Also known as:
Hordeum vulgare, green grass, mai ya in Chinese markets. The term mai ya could refer to either barley or wheat grass, but barley is preferred to wheat in traditional Chinese medicine. Gu ya, or rice shoots, are eaten as a food rather than taken as a medicine.
Barley grass has been used in traditional Chinese medicine for at least 1800 years. The tender young shoots of freshly sprouted barley seed were used to treat diseases of the "spleen," or poor digestion, but also "stagnation of the liver," conditions characterized by an inability to respond to the emotional environment, usually depression after chronic anger or disappointment. Barley grass is grown by soaking the seeds in clean water until they sprout and grow shoots approximately 2 inches (5 cm) long.
Barley grass is an extraordinarily rich source of many vitamins, minerals, and amino acids, although it does not, as sometimes claimed, contain absolutely all the nutrients needed for human health. The dried shoot is approximately 4% glutamic acid (needed for recharging antioxidants), 4% methionine (needed for the production of natural SAM-e), 3% vitamin C, 1% valine, and 1% calcium. A single tablespoon contains a day's supply of beta-carotene, betaine, biotin, boron, copper, iron, lutein, magnesium, niacin, riboflavin, and thiamine. It also contains nutritionally significant amounts of alpha-linoleic acid, oryzanol, potassium, selenium, zinc, and the tocopherols that make up vitamin E. Barley grass doesn't contain every nutrient, but it comes closer than any other food. The medicinal action of the dried shoot is due to its content of hordenine, not to be confused with a plant chemical with a similar name that is implicated in celiac disease.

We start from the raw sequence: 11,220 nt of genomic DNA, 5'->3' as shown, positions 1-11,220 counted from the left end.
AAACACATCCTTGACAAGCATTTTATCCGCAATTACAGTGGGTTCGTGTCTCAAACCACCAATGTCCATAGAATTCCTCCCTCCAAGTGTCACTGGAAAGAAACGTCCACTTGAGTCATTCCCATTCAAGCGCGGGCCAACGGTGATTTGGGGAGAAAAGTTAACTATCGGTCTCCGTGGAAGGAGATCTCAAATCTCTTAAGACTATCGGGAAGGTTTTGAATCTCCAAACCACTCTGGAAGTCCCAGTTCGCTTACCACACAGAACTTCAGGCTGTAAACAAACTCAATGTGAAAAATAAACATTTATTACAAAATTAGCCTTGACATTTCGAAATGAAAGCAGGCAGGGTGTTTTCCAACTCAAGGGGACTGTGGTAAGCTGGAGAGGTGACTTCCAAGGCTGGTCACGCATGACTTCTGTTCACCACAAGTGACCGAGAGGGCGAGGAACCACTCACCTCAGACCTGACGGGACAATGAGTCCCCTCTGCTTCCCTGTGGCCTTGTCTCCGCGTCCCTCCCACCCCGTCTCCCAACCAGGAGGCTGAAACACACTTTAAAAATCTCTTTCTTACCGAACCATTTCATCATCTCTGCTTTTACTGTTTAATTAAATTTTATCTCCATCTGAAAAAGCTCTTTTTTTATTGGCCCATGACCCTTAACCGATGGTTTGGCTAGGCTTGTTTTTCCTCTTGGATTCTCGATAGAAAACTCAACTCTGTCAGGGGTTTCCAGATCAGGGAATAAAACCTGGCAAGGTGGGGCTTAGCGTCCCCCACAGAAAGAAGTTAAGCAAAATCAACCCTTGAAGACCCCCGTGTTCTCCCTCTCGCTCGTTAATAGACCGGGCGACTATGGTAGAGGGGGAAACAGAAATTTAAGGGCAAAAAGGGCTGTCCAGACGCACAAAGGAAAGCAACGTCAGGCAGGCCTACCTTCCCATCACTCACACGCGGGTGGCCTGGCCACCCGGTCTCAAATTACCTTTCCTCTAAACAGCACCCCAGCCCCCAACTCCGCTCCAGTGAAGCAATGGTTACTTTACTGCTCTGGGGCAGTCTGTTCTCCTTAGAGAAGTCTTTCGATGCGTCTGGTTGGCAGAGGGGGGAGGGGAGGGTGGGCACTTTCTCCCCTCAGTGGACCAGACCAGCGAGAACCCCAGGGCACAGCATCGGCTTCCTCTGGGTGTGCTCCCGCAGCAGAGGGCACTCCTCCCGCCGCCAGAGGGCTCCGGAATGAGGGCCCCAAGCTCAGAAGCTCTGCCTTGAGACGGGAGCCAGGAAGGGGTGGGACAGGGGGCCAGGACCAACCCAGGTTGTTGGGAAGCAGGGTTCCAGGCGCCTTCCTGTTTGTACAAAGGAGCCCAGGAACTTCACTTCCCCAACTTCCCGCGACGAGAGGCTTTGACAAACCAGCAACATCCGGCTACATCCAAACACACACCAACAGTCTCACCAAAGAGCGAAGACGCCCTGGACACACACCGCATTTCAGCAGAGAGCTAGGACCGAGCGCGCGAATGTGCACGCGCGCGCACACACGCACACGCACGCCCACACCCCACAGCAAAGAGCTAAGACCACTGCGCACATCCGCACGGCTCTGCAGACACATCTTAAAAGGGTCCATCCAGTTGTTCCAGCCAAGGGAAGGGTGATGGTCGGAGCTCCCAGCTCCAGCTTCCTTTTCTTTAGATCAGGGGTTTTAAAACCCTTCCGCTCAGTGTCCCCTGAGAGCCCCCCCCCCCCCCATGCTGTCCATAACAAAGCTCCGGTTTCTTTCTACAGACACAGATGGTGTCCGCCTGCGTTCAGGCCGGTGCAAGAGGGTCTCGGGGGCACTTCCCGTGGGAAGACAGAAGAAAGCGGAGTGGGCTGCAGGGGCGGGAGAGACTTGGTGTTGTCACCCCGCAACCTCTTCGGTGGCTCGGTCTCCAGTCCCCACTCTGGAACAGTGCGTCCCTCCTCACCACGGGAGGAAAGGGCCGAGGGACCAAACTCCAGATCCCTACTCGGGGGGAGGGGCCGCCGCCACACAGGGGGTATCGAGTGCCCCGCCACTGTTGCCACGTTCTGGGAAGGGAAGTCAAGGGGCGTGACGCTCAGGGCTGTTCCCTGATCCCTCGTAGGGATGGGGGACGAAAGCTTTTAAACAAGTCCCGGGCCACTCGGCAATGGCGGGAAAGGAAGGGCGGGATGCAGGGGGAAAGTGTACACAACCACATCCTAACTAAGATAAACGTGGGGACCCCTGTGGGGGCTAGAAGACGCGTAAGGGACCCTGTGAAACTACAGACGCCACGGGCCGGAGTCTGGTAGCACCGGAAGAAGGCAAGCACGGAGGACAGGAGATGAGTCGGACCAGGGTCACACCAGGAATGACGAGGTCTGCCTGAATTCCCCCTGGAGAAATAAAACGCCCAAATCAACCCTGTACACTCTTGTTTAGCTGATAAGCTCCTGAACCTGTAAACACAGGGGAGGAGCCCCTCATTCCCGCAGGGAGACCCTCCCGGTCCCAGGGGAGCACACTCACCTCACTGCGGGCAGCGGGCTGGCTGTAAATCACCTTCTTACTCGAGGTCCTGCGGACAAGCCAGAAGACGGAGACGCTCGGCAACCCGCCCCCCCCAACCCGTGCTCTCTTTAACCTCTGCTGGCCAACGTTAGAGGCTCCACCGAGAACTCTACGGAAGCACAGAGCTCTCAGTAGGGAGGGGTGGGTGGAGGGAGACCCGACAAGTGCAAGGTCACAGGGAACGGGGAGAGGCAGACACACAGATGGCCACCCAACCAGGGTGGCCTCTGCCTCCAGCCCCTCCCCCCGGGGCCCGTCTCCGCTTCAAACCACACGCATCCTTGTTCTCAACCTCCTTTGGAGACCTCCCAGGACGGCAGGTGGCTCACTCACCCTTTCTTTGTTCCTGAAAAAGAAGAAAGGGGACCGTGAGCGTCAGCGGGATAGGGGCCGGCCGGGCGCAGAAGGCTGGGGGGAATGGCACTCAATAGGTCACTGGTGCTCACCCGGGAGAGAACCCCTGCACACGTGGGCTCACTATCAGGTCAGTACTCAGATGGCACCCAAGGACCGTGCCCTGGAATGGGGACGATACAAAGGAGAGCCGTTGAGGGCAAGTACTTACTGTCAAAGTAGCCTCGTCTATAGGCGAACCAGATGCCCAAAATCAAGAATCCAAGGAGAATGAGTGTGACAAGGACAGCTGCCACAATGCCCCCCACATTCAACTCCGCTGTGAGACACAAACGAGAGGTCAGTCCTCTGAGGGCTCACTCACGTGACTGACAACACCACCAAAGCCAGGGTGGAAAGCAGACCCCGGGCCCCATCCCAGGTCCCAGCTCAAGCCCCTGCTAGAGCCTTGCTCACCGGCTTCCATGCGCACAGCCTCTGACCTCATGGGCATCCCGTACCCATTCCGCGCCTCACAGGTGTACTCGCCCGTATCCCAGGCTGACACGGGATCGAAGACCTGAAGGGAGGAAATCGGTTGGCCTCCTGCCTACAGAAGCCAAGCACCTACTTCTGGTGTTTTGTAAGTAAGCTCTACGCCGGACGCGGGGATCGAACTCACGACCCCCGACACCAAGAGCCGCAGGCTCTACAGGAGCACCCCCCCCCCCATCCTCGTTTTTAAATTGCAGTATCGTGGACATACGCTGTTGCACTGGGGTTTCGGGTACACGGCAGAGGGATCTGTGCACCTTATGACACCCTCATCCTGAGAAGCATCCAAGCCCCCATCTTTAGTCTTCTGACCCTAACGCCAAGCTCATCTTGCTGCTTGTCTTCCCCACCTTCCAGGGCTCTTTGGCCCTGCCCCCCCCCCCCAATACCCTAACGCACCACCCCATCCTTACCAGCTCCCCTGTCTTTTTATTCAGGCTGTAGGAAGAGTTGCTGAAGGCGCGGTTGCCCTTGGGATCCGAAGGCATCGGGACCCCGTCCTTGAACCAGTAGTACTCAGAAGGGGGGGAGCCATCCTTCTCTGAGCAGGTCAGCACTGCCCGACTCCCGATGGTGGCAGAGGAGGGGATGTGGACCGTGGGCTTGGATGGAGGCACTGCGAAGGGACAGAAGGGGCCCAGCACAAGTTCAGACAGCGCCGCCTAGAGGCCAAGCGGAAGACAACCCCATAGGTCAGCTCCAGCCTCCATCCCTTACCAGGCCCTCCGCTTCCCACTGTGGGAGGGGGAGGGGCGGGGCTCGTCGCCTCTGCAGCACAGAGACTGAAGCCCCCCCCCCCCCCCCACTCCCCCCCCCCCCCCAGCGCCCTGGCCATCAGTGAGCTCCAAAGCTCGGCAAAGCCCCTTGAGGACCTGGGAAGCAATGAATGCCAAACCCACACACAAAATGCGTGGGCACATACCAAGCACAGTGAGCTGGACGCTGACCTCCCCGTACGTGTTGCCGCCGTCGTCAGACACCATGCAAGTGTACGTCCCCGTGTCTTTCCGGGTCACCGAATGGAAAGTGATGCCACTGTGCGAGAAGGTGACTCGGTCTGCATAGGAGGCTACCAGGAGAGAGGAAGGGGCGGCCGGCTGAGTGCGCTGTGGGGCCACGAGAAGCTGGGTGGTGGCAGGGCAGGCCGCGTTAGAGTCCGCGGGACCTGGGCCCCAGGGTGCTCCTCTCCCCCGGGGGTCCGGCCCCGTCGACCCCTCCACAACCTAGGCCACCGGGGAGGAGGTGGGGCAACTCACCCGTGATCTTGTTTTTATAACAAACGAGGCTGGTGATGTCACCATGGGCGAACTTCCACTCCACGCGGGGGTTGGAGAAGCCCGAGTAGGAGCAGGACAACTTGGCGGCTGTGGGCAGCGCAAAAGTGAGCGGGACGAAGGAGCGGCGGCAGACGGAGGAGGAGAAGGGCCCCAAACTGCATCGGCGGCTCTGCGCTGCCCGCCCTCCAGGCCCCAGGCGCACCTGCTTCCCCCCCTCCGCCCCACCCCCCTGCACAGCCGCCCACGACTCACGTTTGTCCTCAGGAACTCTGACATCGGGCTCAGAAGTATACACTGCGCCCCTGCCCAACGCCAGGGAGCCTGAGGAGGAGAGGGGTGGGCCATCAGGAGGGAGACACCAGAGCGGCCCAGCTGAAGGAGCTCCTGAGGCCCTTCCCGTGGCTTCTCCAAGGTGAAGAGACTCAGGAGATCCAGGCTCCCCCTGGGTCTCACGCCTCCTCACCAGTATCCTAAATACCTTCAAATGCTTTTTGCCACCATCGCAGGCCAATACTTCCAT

The dried unjointed leaf. In traditional Chinese medicine, the barley grass may be "massed" or fermented before drying.
A level tablespoon (3-4 grams) of barley grass powder added to teas, smoothies, cereals, or other foods daily. As a capsule or in extract form.
The ancients used barley grass to treat galactorrhea, that is, excessive or untimely lactation. In modern complementary medicine, barley grass is appropriate whenever diet fails to provide a full range of nutrients. Research published as recently as September 2005 notes that one of the principal growth factors in the barley shoot is melatonin. This finding may explain the calming effect of the herb.
Barley grass may stop lactation in nursing mothers. Not recommended while nursing or pregnant.
For educational purposes only This information has not been evaluated by the Food and Drug Administration.
This information is not intended to diagnose, treat, cure, or prevent any disease.